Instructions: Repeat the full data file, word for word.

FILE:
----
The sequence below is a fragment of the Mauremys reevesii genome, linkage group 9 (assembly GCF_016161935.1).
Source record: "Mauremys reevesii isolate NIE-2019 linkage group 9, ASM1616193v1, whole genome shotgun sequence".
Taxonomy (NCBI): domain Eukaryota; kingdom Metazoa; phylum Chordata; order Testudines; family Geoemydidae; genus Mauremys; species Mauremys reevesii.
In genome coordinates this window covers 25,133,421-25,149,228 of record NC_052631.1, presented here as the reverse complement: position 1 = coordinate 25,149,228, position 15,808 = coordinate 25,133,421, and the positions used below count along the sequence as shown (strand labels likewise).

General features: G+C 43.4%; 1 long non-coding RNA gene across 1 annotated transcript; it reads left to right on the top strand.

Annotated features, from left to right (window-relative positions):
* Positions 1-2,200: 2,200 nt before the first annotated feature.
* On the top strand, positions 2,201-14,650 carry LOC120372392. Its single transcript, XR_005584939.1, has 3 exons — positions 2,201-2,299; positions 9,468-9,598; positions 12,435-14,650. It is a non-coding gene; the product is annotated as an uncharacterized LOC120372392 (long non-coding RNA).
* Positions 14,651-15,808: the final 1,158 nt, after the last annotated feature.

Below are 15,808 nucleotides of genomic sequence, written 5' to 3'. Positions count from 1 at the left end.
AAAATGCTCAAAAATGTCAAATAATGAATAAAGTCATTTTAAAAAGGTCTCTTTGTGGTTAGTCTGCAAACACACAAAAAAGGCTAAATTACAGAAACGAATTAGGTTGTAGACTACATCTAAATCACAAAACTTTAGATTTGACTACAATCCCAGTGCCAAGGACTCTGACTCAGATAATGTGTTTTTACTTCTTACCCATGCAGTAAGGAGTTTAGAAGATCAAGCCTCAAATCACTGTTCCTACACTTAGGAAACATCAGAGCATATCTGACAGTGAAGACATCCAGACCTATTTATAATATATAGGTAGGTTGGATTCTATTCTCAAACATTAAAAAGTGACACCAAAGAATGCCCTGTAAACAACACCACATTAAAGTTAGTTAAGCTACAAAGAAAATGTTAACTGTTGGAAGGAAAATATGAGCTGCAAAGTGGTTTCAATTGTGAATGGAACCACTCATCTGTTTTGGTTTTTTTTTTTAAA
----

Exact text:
The sequence below is a fragment of the Mauremys reevesii genome, linkage group 9 (assembly GCF_016161935.1).
Source record: "Mauremys reevesii isolate NIE-2019 linkage group 9, ASM1616193v1, whole genome shotgun sequence".
Taxonomy (NCBI): domain Eukaryota; kingdom Metazoa; phylum Chordata; order Testudines; family Geoemydidae; genus Mauremys; species Mauremys reevesii.
In genome coordinates this window covers 25,133,421-25,149,228 of record NC_052631.1, presented here as the reverse complement: position 1 = coordinate 25,149,228, position 15,808 = coordinate 25,133,421, and the positions used below count along the sequence as shown (strand labels likewise).

General features: G+C 43.4%; 1 long non-coding RNA gene across 1 annotated transcript; it reads left to right on the top strand.

Annotated features, from left to right (window-relative positions):
* Positions 1-2,200: 2,200 nt before the first annotated feature.
* On the top strand, positions 2,201-14,650 carry LOC120372392. Its single transcript, XR_005584939.1, has 3 exons — positions 2,201-2,299; positions 9,468-9,598; positions 12,435-14,650. It is a non-coding gene; the product is annotated as an uncharacterized LOC120372392 (long non-coding RNA).
* Positions 14,651-15,808: the final 1,158 nt, after the last annotated feature.

Below are 15,808 nucleotides of genomic sequence, written 5' to 3'. Positions count from 1 at the left end.
AAAATGCTCAAAAATGTCAAATAATGAATAAAGTCATTTTAAAAAGGTCTCTTTGTGGTTAGTCTGCAAACACACAAAAAAGGCTAAATTACAGAAACGAATTAGGTTGTAGACTACATCTAAATCACAAAACTTTAGATTTGACTACAATCCCAGTGCCAAGGACTCTGACTCAGATAATGTGTTTTTACTTCTTACCCATGCAGTAAGGAGTTTAGAAGATCAAGCCTCAAATCACTGTTCCTACACTTAGGAAACATCAGAGCATATCTGACAGTGAAGACATCCAGACCTATTTATAATATATAGGTAGGTTGGATTCTATTCTCAAACATTAAAAAGTGACACCAAAGAATGCCCTGTAAACAACACCACATTAAAGTTAGTTAAGCTACAAAGAAAATGTTAACTGTTGGAAGGAAAATATGAGCTGCAAAGTGGTTTCAATTGTGAATGGAACCACTCATCTGTTTTGGTTTTTTTTTTTAAA